8.9 • Addition of Carbenes to Alkenes: Cyclopropane Synthesis
Yet another kind of alkene addition is the reaction with a carbene to yield a cyclopropane. A carbene, R2C:, is a neutral molecule containing a divalent carbon with only six electrons in its valence shell. It is therefore highly reactive and generated only as a reaction intermediate, rather than as an isolable molecule. Because they’re electron-deficient, carbenes behave as electrophiles and react with nucleophilic bonds. The reaction occurs in a single step without intermediates.
One of the simplest methods for generating a substituted carbene is by treatment of chloroform, CHCl3, with a strong base such as KOH. As shown in Figure 8.10, the loss of a proton from CHCl3 gives trichloromethanide anion, −:CCl2, which spontaneously expels a Cl− ion to yield dichlorocarbene, :CCl2.
The carbon atom in dichlorocarbene is sp2-hybridized, with a vacant p orbital extending above and below the plane of the three atoms and with an unshared pair of electrons occupying the third sp2 lobe. Note that this electronic description of dichlorocarbene is similar to that of a carbocation (Section 7.9) with respect to both the sp2 hybridization of carbon and the vacant p orbital. Electrostatic potential maps further illustrate the similarity (Figure 8.11).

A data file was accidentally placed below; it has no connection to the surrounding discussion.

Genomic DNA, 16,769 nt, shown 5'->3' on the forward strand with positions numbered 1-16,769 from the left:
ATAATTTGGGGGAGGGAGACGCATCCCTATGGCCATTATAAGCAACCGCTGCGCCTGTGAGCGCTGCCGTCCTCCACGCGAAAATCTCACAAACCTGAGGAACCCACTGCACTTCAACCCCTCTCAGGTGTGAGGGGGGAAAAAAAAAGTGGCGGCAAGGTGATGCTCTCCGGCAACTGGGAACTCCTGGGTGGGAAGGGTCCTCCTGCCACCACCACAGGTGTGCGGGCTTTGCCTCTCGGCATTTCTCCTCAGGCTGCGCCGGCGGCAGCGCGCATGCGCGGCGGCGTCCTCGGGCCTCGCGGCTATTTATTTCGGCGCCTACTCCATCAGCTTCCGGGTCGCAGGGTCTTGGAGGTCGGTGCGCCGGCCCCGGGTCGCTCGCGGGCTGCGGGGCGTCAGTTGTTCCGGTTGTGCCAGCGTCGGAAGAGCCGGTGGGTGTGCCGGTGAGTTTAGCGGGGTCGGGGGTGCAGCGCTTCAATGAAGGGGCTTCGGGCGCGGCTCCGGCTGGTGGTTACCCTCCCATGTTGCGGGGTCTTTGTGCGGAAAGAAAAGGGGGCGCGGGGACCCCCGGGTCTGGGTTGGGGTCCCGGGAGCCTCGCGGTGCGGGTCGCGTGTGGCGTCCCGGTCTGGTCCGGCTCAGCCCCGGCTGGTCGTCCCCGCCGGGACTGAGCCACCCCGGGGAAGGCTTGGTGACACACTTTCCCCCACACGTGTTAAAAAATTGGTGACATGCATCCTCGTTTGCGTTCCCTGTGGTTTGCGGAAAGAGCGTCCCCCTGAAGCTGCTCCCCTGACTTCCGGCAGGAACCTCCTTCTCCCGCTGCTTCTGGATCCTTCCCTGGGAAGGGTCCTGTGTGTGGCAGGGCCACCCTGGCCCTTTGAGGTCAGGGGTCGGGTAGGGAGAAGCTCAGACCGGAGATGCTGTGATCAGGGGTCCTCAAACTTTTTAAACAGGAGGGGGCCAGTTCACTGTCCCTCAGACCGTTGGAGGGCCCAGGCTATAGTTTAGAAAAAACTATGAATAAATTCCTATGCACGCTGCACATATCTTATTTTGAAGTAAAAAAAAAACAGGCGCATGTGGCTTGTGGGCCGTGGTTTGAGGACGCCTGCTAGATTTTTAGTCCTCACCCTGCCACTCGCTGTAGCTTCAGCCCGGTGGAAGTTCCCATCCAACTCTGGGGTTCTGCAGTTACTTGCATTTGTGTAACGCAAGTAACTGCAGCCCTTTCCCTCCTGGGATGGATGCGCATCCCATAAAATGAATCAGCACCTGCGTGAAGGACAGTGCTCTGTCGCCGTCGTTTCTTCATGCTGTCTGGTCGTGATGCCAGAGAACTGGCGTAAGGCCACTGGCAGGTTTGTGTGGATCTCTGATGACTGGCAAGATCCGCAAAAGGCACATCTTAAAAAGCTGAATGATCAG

If dichlorocarbene is generated in the presence of an alkene, addition to the double bond occurs and a dichlorocyclopropane is formed. As the reaction of dichlorocarbene with cis-2-pentene demonstrates, the addition is stereospecific, meaning that only a single stereoisomer is formed as product. Starting from a cis alkene, for instance, only cis-disubstituted cyclopropane is produced; starting from a trans alkene, only trans-disubstituted cyclopropane is produced.
The best method for preparing nonhalogenated cyclopropanes is by a process called the Simmons–Smith reaction. First investigated at the DuPont company, this reaction does not involve a free carbene. Rather, it utilizes a carbenoid—a metal-complexed reagent with carbene-like reactivity. When diiodomethane is treated with a specially prepared zinc–copper mix, (iodomethyl)zinc iodide, ICH2ZnI, is formed. In the presence of an alkene, ICH2ZnI transfers a CH2 group to the double bond to yield cyclopropane. For example, cyclohexene reacts cleanly and with good yield to give the corresponding cyclopropane. Although we won’t discuss the mechanistic details, carbene addition to an alkene is one of a general class of reactions called cycloadditions, which we’ll study more carefully in Chapter 30.